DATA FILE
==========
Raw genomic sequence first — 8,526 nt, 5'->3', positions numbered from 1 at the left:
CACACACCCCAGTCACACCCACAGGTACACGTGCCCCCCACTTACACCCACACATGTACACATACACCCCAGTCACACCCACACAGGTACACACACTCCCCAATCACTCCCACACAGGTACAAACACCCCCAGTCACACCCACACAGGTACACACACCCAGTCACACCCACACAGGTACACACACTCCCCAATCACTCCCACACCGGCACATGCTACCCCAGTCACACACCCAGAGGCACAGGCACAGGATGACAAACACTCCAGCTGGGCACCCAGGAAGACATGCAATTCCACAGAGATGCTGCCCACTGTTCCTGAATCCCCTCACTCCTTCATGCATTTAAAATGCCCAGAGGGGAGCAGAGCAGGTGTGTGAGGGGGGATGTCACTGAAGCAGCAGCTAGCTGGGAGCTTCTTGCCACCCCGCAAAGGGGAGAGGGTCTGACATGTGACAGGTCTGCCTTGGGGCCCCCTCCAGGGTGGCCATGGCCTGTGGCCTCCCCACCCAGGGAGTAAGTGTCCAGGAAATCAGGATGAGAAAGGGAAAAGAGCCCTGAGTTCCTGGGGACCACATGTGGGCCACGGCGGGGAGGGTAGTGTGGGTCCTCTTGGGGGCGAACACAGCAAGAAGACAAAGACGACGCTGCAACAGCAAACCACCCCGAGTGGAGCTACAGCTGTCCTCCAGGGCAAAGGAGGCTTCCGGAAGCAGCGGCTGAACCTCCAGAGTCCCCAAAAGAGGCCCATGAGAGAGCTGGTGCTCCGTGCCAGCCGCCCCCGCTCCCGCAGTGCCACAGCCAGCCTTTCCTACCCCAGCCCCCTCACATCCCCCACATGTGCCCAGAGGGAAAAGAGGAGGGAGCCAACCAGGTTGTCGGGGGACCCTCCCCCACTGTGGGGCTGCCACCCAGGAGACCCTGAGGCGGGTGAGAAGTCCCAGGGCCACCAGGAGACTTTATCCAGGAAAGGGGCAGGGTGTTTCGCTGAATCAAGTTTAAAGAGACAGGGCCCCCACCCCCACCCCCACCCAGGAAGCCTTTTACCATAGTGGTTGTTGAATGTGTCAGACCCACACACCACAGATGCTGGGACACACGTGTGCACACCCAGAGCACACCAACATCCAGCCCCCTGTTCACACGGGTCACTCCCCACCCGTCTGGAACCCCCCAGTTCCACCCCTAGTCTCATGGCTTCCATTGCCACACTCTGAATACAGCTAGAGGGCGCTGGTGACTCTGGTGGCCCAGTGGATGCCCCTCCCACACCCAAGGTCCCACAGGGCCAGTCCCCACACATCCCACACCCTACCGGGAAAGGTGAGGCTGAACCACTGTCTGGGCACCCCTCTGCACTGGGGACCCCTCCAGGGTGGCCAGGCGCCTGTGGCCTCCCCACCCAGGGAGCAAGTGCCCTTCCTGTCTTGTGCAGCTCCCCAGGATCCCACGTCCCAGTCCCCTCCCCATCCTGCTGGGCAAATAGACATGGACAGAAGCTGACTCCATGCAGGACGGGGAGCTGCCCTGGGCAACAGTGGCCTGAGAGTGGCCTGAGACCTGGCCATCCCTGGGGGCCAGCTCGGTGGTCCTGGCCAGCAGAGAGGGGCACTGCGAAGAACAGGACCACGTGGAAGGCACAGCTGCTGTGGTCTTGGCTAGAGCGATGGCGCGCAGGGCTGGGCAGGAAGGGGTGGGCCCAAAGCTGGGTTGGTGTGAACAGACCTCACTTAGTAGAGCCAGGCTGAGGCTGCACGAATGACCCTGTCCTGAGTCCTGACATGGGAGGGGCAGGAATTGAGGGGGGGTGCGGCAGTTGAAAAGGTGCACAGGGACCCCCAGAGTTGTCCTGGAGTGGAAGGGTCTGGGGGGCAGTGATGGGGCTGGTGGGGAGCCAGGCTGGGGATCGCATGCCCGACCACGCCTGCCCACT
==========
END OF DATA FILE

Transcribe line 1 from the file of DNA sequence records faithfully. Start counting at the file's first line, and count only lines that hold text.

Raw genomic sequence first — 8,526 nt, 5'->3', positions numbered from 1 at the left: